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Strengths and limitations of this study
The English Longitudinal Study of Ageing (ELSA) is a unique single source of detailed data on socioeconomic status and health, and this is the first study to compare inequalities in illness burden, self-reported medical diagnosis and treatment of long-term conditions in a panel study over time.
Highly detailed measures of individual wealth were used alongside standardised scales and blood biomarker to assess the illness burden of depression, angina and diabetes.
Standardised scales were not included in ELSA for osteoarthritis and cataract, so assessment of illness burden for these two conditions was based on attributed symptoms which were not specific for osteoarthritis and cataract.
The study used self-reported data collected using an extensively tested structured questionnaire, but no information from medical records was collected.
An analysis of pooled data from four waves of ELSA was used to maximise the sample size, and the main finding that less wealthy participants are relatively underdiagnosed requires validation in a larger longitudinal study.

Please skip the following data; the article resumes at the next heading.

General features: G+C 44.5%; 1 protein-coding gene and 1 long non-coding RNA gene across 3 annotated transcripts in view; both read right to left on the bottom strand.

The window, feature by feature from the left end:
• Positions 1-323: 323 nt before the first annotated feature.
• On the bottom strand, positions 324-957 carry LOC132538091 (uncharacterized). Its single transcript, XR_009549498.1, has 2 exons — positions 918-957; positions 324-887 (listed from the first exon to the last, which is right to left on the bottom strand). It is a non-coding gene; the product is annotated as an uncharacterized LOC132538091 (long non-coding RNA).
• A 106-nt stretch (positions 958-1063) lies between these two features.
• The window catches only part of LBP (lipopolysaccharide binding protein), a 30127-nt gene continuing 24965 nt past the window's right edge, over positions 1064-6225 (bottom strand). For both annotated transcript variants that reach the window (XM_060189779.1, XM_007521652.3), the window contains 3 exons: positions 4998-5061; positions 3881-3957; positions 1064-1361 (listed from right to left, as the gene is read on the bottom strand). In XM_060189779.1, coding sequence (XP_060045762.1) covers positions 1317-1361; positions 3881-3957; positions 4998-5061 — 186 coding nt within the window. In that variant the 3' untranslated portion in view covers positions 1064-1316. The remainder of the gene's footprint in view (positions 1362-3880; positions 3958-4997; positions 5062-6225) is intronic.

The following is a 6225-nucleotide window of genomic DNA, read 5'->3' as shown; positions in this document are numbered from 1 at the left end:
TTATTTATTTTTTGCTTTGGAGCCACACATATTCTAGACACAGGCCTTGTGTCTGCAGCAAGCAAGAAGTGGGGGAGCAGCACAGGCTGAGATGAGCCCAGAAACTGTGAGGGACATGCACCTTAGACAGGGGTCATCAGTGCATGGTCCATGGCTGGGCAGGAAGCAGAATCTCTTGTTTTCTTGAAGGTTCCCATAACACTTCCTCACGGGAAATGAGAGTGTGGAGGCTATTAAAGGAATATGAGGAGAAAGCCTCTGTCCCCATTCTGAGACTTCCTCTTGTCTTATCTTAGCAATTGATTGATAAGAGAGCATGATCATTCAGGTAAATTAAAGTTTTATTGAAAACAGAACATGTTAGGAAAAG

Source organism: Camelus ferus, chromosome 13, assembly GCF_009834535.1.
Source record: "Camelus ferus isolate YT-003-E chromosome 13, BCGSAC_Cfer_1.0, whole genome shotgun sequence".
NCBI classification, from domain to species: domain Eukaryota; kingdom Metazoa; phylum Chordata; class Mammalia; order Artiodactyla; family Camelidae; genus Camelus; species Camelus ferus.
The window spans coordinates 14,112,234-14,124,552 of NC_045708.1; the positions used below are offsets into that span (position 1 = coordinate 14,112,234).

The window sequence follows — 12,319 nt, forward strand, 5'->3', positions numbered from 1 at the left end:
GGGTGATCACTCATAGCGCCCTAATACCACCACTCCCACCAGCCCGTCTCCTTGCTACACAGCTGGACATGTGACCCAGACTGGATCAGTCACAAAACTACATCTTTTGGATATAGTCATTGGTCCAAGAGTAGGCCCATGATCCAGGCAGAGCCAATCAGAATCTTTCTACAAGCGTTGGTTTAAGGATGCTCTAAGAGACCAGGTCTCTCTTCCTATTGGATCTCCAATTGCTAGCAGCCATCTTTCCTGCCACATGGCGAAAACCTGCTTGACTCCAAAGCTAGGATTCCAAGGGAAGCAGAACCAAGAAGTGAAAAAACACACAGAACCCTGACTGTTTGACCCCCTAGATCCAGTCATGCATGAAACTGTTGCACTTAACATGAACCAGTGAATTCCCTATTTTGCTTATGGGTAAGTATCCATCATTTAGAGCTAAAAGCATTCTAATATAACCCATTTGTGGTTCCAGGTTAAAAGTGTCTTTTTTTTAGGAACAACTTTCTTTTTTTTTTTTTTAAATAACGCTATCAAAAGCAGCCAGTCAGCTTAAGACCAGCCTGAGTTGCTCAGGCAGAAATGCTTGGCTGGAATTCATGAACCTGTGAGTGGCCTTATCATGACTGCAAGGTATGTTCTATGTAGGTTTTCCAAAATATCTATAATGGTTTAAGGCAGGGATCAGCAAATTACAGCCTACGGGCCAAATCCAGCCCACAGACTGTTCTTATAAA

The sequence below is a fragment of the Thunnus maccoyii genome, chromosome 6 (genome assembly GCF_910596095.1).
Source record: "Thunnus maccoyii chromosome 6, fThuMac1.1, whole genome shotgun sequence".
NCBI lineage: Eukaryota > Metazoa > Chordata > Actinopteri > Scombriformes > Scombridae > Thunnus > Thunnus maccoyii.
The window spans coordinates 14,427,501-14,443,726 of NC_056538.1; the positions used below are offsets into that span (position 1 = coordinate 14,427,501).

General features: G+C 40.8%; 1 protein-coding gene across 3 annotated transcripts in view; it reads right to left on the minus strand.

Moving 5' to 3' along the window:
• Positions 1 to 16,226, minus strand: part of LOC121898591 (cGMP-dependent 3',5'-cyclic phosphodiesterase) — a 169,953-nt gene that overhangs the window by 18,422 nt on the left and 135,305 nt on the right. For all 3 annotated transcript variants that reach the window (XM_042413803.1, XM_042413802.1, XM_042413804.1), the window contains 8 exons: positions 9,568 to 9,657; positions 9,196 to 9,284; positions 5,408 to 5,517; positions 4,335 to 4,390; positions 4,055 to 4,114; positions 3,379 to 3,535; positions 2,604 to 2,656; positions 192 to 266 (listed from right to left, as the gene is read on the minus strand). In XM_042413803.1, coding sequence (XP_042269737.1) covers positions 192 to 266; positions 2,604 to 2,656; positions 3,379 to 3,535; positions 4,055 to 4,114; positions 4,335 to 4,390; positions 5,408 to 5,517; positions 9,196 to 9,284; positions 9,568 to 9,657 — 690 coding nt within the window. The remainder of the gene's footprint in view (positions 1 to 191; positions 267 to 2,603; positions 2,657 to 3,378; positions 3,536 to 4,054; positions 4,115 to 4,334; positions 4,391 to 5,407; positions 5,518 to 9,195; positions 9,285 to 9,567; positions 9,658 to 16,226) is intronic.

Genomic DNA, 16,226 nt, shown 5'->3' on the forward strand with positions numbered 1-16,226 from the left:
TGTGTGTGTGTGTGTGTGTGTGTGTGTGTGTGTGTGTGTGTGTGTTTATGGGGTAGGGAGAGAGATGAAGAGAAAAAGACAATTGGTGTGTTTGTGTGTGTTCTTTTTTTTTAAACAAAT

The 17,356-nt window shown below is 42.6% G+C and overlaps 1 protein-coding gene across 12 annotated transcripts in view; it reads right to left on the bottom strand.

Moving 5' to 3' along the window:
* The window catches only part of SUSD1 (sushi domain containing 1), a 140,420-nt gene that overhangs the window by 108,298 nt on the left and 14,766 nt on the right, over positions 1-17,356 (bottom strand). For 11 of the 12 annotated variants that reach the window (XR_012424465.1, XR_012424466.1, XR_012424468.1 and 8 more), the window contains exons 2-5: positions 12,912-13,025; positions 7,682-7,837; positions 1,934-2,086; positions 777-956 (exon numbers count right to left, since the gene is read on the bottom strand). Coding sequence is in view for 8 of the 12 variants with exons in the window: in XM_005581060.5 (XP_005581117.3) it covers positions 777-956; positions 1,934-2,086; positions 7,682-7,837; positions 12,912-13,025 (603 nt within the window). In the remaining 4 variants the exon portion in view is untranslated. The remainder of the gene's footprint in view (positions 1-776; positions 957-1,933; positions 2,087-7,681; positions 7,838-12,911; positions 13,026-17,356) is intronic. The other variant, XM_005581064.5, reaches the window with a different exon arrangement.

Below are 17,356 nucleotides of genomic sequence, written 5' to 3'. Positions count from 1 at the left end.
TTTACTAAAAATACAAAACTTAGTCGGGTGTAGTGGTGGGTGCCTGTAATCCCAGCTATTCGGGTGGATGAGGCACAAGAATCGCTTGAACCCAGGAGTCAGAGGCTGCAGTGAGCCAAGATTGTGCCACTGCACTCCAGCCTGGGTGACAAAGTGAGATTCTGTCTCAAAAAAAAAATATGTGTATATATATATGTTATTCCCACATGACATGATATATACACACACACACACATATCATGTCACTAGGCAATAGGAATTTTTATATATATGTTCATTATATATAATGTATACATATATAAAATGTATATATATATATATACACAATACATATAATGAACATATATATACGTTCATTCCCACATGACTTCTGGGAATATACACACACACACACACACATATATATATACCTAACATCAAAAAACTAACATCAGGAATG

Poverty is associated with poor health, poor access to healthcare and poor health outcomes in many countries and across different healthcare systems.1–3 Much of this variation is caused by recognised broad social determinants of health.4 Considerable political effort has been directed at attempts to narrow health inequalities by reducing poverty and social exclusion. However, as healthcare has become more effective at improving health, its potential contribution to ameliorating health inequalities has increased. McKeown demonstrated in the 1970s that health services had contributed little to health improvement,5 but the same claim could not be made today. The past 30 years have seen the introduction of a wide range of effective interventions, particularly for the prevention and management of chronic disease.6 Yet although these new interventions improve health, they are not necessarily applied equally across the population. Health inequalities will widen if effective services are offered, or taken up, with greater frequency by wealthier than less wealthy people. The reverse is also true, however, and there is an opportunity for healthcare to reduce social inequalities if it reaches those most in need.7